For just over a decade, the Twin Cities Jazz Festival has made hay while the Minnesota sun shines, showcasing a wealth of area aces and welcoming iconic artists from out of town. This year, the 12th annual to-do, set for June 17th through the 19th in downtown St. Paul’s Mears Park, boasts such headliners as Grammy-winning saxman Joe Lovano with Us Five; up-and-coming trumpet phenom Sean Jone; John Ellis and Double-Wide with drummer Jason Marsalis; and John Scofield and the Piety Street Band. Local luminaries Charmin Michelle, Jack Brass Band, and Salsa Del Soul will also be on hand.
“Once again,” says executive director Steve Heckler, “the price is right. All the music on two stages will be free.” There’s the return of the popular Jazz Night Out Club Crawl featuring live sounds at a number of venues. Plus, opening night features jazz vocalist Pippi Ardennia, a Chicagoan now transplanted to St. Paul, on the Mears Park Main Stage in partnership with Music in Mears. Also, there’s Visual Jazz, an exhibit showcasing art jazz-inspired art, on view at the Artist Mercantile in the Hamm building, right above renowned night spot the Artists’ Quarter. Visual Jazz runs June 14th and continues through July 3rd, with an opening reception and party on Thursday, June 17th (6 to 9 p.m.), during Jazz Night Out. All told, 2009’s record attendance at the event might just well be topped this time around. For a complete rundown of artists, locations, dates and times, you can go to hotsummerjazz.com.
Steve Heckler took a break, in the midst of engineering the extravaganza, for an e-mail interview.
How many years have you been executive director, and how did you come to get involved?
I’ve been the executive director from the beginning, 12 years ago. In 1999 I was attempting to showcase several local jazz artists, but realized this was difficult as there were very few venues in the Cities. I convinced the Downtown Council to give me one day at Peavey Plaza (in Minneapolis) during their Alive After Five series for this showcase where I projected about 300 would show. Over 3,000 showed. The next year well over 8,000 showed and the Jazz Fest was born.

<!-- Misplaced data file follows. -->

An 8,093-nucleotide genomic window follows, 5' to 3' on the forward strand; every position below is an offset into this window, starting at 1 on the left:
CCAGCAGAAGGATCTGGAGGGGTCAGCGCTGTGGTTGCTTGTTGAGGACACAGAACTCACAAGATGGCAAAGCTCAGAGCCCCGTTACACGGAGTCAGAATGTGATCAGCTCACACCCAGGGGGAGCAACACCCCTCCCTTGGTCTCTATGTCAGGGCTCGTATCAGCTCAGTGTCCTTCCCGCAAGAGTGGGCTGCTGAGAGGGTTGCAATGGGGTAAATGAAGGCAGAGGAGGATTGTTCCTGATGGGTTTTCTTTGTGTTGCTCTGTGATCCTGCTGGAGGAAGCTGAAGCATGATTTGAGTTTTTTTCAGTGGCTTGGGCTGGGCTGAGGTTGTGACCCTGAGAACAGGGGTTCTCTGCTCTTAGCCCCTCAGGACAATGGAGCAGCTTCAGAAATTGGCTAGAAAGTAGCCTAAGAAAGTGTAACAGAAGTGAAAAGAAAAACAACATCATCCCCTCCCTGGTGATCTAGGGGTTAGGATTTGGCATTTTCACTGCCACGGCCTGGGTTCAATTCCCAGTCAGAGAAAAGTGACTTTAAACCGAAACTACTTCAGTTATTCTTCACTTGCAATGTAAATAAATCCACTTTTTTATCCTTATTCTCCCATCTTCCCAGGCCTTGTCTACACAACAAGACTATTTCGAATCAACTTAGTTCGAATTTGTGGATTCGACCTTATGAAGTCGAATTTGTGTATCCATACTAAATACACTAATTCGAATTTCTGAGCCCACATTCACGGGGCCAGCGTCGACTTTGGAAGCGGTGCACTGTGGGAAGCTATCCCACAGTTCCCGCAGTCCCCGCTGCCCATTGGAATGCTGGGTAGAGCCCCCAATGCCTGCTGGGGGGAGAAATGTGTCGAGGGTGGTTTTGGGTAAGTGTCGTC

Has the economy made it any tougher to put the festival on in past years?
It’s definitely a challenge to produce an event in this economy, but not impossible. Sponsors are fewer, and they are putting way less into the events then in the past. But at the same time there are many who do not want an event like the Jazz Festival to go away—including the City of St. Paul, who assist to make it happen.
How do you go about choosing from all the jazz talent available in the Cities?
It’s not easy, as there is so much great talent here in the cities. We try to include as many musicians as possible, often using local clubs as stages just to get more musicians into the festival.
Are you particularly psyched about this year’s lineup?
This is one of the best lineups we’ve ever had. I’ve wanted both Joe Lovano and John Scofield to perform for many years, and by chance both were available on the same weekend. They are two of the best musicians performing today. In addition, Sean Jones, who I’ve seen perform several times with Wynton Marsalis, is a fantastic addition.
Any artists you wanted to have in the festival but it just wasn’t possible?
Several—including Wayne Shorter and George Duke.
How has it been watching the festival evolve from year to year?
We try to keep things new and exciting every year. For example, this year we’ve added a second stage in Mears Park, increasing our partnerships and our reach, getting more involved in social networking.